2. Pulp Fiction (1994)
Quentin Tarantino could make a case for being my favorite director, definitely top 3. Honestly it was difficult for me to not put 4 of his movies in my top 10, but I had to spread the love to be fair. Pulp Fiction is a character driven movie. Dialogue is Tarantino’s specialty (as well as feet and samurai swords), and that is what makes Pulp Fiction really stand out from the rest. All the conversations are quick, witty, and real. The non-linear plot structure really helps us to put the overarching plot into the background and focus on what is happening at that exact moment of the film. A whole other element is the level of violence in the film. You never know when something seemingly normal is going to result in brutality. Even though it is number 2 on my list, Pulp Fiction is probably the movie I have watched the most in my life, and that is not likely to change.
1. Super 8 (2011)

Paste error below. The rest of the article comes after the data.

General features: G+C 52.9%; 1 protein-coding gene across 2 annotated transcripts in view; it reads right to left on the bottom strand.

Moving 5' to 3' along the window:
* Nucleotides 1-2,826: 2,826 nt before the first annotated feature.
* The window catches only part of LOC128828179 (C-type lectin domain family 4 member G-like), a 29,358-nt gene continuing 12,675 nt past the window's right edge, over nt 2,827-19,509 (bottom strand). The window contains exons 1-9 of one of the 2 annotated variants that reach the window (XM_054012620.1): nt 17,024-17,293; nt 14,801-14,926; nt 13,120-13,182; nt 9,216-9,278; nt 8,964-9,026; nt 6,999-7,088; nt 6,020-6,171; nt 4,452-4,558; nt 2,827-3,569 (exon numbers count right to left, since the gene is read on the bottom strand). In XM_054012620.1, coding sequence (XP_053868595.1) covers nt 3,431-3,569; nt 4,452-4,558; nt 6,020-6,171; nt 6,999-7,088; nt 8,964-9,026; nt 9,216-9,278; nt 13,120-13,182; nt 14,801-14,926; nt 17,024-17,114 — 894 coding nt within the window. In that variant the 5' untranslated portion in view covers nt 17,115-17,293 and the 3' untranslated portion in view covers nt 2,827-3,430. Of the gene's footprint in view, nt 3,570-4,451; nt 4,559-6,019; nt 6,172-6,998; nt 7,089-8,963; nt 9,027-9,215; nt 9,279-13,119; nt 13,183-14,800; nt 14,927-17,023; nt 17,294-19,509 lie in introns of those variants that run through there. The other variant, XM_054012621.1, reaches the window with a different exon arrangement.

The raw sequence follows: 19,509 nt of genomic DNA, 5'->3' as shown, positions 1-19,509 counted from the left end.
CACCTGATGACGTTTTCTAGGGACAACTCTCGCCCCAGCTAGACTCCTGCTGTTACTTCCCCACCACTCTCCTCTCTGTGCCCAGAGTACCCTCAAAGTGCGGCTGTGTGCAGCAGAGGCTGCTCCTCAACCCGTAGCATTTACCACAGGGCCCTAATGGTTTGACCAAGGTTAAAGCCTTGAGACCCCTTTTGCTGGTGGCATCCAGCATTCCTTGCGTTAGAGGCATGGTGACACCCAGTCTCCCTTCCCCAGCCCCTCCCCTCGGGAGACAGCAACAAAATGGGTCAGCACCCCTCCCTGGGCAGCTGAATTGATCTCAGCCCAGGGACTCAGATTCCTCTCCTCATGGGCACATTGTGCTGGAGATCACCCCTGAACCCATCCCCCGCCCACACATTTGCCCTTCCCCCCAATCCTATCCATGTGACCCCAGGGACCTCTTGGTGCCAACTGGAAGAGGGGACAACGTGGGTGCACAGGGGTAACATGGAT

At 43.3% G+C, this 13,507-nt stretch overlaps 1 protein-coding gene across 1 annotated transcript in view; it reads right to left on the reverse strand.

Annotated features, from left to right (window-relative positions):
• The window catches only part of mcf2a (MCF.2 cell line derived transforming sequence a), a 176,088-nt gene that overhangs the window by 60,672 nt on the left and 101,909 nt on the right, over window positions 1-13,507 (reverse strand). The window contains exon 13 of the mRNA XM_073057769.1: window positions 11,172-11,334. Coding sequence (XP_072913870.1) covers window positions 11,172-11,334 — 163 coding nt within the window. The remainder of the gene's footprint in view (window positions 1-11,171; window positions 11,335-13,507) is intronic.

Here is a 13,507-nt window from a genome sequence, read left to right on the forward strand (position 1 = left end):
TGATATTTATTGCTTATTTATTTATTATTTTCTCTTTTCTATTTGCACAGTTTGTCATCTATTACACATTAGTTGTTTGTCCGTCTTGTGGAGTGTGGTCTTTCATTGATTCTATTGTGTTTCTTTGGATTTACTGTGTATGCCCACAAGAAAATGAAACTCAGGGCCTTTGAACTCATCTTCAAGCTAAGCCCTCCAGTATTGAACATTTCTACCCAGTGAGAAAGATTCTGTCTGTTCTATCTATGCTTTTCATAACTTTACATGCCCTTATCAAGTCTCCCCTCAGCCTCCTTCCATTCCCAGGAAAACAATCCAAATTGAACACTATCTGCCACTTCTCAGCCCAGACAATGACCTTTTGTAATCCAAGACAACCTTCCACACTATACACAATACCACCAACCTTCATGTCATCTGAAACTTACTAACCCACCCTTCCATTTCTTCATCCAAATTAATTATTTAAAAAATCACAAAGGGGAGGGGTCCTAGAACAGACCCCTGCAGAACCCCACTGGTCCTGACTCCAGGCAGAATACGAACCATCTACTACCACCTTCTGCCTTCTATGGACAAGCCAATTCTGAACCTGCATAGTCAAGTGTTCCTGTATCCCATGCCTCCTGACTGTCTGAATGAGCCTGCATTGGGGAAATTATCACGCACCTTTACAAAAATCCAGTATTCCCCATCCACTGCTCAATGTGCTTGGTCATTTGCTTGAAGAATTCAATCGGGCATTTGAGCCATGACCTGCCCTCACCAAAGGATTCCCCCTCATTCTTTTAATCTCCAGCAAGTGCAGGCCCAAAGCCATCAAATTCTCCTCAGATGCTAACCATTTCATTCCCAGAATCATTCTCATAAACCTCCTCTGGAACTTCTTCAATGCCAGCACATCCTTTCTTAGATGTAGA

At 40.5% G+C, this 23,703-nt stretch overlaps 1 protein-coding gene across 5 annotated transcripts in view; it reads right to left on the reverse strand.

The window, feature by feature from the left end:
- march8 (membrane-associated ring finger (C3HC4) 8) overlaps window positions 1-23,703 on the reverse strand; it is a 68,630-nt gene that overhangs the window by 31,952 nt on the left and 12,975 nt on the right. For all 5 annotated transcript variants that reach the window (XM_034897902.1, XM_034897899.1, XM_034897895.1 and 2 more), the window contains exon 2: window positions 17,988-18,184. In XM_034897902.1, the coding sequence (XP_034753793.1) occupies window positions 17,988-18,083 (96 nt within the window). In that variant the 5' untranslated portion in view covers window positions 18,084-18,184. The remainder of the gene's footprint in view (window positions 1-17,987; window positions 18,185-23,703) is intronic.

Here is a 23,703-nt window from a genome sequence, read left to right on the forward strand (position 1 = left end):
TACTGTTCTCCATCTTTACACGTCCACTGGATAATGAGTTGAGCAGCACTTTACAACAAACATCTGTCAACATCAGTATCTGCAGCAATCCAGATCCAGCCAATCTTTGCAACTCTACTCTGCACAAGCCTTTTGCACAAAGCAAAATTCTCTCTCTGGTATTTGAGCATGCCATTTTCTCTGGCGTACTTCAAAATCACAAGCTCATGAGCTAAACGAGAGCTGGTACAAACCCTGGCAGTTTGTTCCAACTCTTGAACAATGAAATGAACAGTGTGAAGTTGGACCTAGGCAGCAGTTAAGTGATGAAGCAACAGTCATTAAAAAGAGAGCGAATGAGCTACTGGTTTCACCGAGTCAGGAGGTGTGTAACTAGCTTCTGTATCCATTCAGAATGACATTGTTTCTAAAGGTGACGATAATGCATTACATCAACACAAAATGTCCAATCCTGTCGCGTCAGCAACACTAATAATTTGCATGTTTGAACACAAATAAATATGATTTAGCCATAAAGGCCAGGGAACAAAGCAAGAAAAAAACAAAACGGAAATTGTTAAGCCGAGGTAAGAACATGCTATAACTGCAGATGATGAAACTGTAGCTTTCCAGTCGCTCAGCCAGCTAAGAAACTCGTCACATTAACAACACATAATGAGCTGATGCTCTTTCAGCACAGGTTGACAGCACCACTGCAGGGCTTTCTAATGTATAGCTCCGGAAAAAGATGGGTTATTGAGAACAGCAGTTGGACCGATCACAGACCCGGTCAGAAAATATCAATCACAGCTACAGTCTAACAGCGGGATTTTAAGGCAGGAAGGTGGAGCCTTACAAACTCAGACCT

Super 8 really caught me by surprise, though I’m not sure how because I am a real sucker for anything attached to the name J. J. Abrams. I’ve described the film to people as ‘a combination of E.T. and The Goonies (now this year I’ve described Netflix’s Stranger Things as a combination of E.T., The Goonies, and Super 8). I can’t stress enough how much I love this movie. It looks amazing, sounds amazing, and the actors are brilliant. The chemistry between the kids is unlike any I’ve seen with actors, even at that age. The way that Joe deals with the loss of his mother through connecting with the alien and helping it escape is truly heart-warming. The moment when the alien looks Joe in the eyes, seeing him as only his mother could, as Joe says, “Bad things happen. I know bad things happen, but you can still live,” is one of my absolute favorite moments in all of film. I see my childhood self and my friends in those kids, running around their small hometown causing mischief and making ‘movies’. That is probably the reason I love this film so much. Yes, movies are fun and entertaining, but when it comes down to it the best films are about an emotional connection.